[18].
To determine whether or not this address is "known," this Court looks to whether Plaintiff exercised reasonable diligence in attempting to discover Nilva's address in France. Although Plaintiff was diligent in attempting to determine Nilva's address and whereabouts in the United States, as demonstrated by multiple attempts to serve Nilva at addresses in two different states and through correspondence with Nilva's counsel, this same diligence is not evident in Plaintiff's attempt to serve Nilva in France. Plaintiff does not argue that he attempted to find Nilva's hotel address while in Paris. According to Nilva, Plaintiff's counsel knew which hotel Nilva was staying in. (Nilva Decl., ¶ 16, ECF No. 81-2). Even if this is not true, Plaintiff could likely have discovered the name of the hotel by asking Nilva or Nilva's attorney. As Plaintiff has not exercised reasonable diligence in attempting to discover Nilva's hotel address in France, this Court cannot hold that Nilva's address was "not known." Thus, this Court finds that the Hague Service Convention applies.
[19].
Under the Convention, service is accomplished by submitting a request to the Central Authority designated by the State in which service is to be effected. 20 U.S.T. 361, Art. 3. Here, Plaintiff did not submit a request to serve Nilva to France's Central Authority. In addition, Article Ten of the Convention states, in pertinent part:

Provided the State of destination does not object, the present Convention shall not interfere with –

(b) the freedom of judicial officers, officials or other competent persons of the State of origin to effect service of judicial documents directly through the judicial officers, officials or other competent persons of the State of destination,

(c) the freedom of any person interested in a judicial proceeding to effect service of judicial documents directly through the judicial officers, officials or other competent persons of the State of destination.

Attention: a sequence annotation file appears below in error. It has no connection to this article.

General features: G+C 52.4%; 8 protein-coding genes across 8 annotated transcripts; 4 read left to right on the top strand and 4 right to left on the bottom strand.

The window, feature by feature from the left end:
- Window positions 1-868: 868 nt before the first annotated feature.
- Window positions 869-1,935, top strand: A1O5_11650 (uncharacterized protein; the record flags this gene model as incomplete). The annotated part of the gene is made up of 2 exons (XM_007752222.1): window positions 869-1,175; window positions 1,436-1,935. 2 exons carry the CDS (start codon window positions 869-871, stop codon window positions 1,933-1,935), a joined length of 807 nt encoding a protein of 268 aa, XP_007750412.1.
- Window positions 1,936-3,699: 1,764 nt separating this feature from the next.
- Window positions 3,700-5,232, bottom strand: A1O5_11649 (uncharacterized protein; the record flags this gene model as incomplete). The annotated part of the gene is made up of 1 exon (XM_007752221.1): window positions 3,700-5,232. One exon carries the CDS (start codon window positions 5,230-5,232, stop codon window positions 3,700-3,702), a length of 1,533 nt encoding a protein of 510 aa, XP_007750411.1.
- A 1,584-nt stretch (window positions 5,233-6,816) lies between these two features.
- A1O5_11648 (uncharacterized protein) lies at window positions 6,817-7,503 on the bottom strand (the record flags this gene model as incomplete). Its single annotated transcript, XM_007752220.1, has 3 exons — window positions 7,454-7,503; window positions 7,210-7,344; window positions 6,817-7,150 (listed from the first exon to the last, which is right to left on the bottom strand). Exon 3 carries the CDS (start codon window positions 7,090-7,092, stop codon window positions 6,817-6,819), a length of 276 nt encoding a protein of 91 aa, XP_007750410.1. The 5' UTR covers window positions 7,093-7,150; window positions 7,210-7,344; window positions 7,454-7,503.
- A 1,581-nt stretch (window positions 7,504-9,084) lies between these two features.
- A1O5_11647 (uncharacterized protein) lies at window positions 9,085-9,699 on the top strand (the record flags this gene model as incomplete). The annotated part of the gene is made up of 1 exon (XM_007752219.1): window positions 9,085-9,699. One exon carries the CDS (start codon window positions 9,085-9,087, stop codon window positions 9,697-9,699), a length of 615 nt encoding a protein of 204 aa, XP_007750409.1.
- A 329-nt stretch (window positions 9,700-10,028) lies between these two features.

20 U.S.T. 361, Art. 10. Article Ten, to which France has not objected, essentially allows direct service "through the judicial officers, officials or other competent persons of the State of destination." 20 U.S.T. 361, Art. 10. Here, Plaintiff makes no argument that the attempted service was made in accordance with Article Ten or that Plaintiff's counsel, the individual who attempted to serve Nilva in France, was a "judicial officer, official or other competent person" of France, "the State of destination." It is Plaintiff's burden to prove the validity of service. Grand Entm 't Group, 988 F.2d at 488. Here, because Plaintiff has not shown that he submitted a request to France's Central Authority or effected service properly under Article Ten of the Convention, this Court finds that Plaintiff's attempt to serve Nilva in France was invalid.

c. Extension of Time to Complete Service

[20].
Although Plaintiff's attempt to serve Nilva in Paris was invalid, Plaintiff's good cause arguments are sufficient to permit a further extension of time within which to serve Nilva. As noted above, Plaintiff took reasonable efforts to attempt to serve Nilva and Nilva has had actual notice of the litigation from the outset. The rules of service "are to be liberally construed" where, as here, "defendant has sufficient notice of the complaint." Concepcion, 120 F.R.D. at 485. This Court will therefore grant Plaintiff thirty (30) days from the date of issuance of this Opinion and Order to serve Nilva. If Plaintiff is unable to effect service of process upon Nilva despite a diligent effort to do so during the 30-day extension, Plaintiff is granted leave to file a motion for alternative service pursuant to Fed. R. Civ. P. 4(e)(1) (an individual may be served "following state law for serving a summons... in the state where the district court is located") and N.J. Ct. R. 4:4-4(b)(3) ("If service cannot be made by any of the modes provided by this rule, any defendant may be served as provided by court order, consistent with due process of law."). This Court's decision follows the Third Circuit's expressed preference for resolving cases on the merits. See e.g. Hritz, 732 F.2d at 1181; Gross, 700 F.2d at 122; Feliciano, 691 F.2d at 656.

IV. CONCLUSION

[21].
For the foregoing reasons, Defendant's motion to dismiss is denied. Plaintiff is granted an additional 30 days to complete service. If Plaintiff is unable to effect service of process upon Nilva despite a diligent effort to do so during the 30-day extension, Plaintiff is granted leave to file a motion for alternative service pursuant to Fed. R. Civ. P. 4(e)(1) and N.J. Ct. R. 4:4-4(b)(3). An appropriate Order accompanies this Opinion.